Maureen Nandini Mitra

Why It's Morally Wrong to Use Other Sentient Beings for Our Purpose - Whether for Food or Research

At one point in her career, Lori Marino worked with NASA astronauts, studying how they respond to being in zero gravity conditions. While that was somewhat exciting, Marino says she “simply didn’t find humans as interesting as other animals.” So the neuroscientist and behavioral biologist went back to her first love – studying nonhumans. Internationally known for her work on the evolution of the brain and intelligence in dolphins, whales, and primates, Marino is scientist of a rather rare order – one who thinks it’s “morally objectionable” to use other sentient animals for our purposes, whether it be for food, or for captive and invasive research.

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America's Toxic Prisons: The Environmental Injustices of Mass Incarceration

Matthew Morgenstern is convinced his Hodgkin's lymphoma was caused by exposure to toxic coal ash from the massive dump right across the road from SCI Fayette, a maximum-security prison in LaBelle, Pennsylvania, where he is currently serving a 5- to 10-year sentence. "In 2010 and until I left in 2013, the water always had a brown tint to it. Not to mention the dust clouds that used to come off the dump trucks ... which we all breathed in.... Every single day I would wake up and there would be a layer of dust on everything," he writes from inside the prison. When Morgenstern was sent back to SCI Fayette in 2016 after he violated parole, he found that the dust issue had abated a bit -- work at the dump has been stalled for a year due to litigation -- but the water still runs brownish and sometimes has "a funky smell." He says he knows that the environment in and around the prison is still "messed up" and he's concerned that his immune system, already weakened from fighting and overcoming cancer, won't be able to withstand another onslaught of toxic exposure. "I myself have no doubt that if I'm kept here at Fayette, I will once again become sick," he writes.

This article was originally published by Truthout and Earth Island Journal. Reprinted with permission.

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High Levels of Toxins Found in Bodies of People Living Near Fracking Sites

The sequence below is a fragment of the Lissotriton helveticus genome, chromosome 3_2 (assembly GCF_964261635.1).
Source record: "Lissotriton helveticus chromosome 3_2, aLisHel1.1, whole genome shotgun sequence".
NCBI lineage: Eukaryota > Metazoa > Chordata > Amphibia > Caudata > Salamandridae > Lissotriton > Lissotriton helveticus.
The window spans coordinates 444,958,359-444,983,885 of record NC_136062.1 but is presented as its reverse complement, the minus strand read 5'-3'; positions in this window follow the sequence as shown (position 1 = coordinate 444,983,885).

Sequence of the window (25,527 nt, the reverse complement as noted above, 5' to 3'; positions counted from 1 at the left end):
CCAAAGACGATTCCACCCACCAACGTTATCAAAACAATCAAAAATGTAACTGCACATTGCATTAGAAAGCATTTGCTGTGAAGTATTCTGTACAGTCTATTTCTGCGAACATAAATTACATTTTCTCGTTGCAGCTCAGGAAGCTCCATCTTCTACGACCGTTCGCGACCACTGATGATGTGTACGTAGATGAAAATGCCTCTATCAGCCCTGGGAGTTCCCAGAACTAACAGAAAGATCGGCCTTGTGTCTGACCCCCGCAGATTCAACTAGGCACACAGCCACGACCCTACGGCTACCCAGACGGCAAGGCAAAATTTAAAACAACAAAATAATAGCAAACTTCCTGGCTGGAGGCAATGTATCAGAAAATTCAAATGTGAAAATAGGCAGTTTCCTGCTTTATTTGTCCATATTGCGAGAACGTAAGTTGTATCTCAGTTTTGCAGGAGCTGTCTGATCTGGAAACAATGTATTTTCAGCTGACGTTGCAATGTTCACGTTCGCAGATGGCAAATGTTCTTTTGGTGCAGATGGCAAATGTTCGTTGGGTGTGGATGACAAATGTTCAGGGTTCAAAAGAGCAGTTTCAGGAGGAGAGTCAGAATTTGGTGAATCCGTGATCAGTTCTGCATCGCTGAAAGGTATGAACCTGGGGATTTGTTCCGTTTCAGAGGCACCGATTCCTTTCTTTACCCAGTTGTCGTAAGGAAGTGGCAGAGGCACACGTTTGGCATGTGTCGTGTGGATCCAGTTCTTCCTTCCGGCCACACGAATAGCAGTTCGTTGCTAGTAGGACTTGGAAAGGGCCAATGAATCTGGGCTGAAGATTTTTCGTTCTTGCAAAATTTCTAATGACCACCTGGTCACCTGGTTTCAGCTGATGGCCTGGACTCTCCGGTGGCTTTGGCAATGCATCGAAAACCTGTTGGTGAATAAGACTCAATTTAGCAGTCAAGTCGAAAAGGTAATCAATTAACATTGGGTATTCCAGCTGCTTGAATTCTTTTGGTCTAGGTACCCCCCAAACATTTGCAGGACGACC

Many of the toxic chemicals escaping from fracking and natural gas processing sites and storage facilities may be present in much higher concentrations in the bodies of people living or working near such sites, new research has shown.

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Thousands of Planned Coal Plants, if Built, Could Doom Efforts to Contain Global Warming

I landed in Calcutta (Kolkata, if you are a stickler for official names) on November 30, the day the world leaders, policy makers, and environmental activists gathered in Paris to figure out how to curb climate change. Officially, it’s wintertime in this city of my birth, but the air on Monday night was anything but chilly. Instead, it was uncomfortably muggy. The only sign of winter was the hazy air — a regular year-end feature in this overcrowded, traffic-choked metropolis in eastern India.

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Obama Creates Three New National Monuments Protecting One Million More Acres of Public Lands

Using his authority under the Antiquities Act, President Barack Obama today signed into being three new national monuments in California, Nevada and Texas. Together, the new monuments protect more than one million acres of public lands. National monuments are similar to national parks, except that they can be created from any land owned or controlled by the federal government via a presidential proclamation. With these new designations, Obama will have used the Antiquities Act to establish or expand 19 national monuments in the United States. Altogether, he has protected more than 260 million acres of public lands and waters; more than any other president.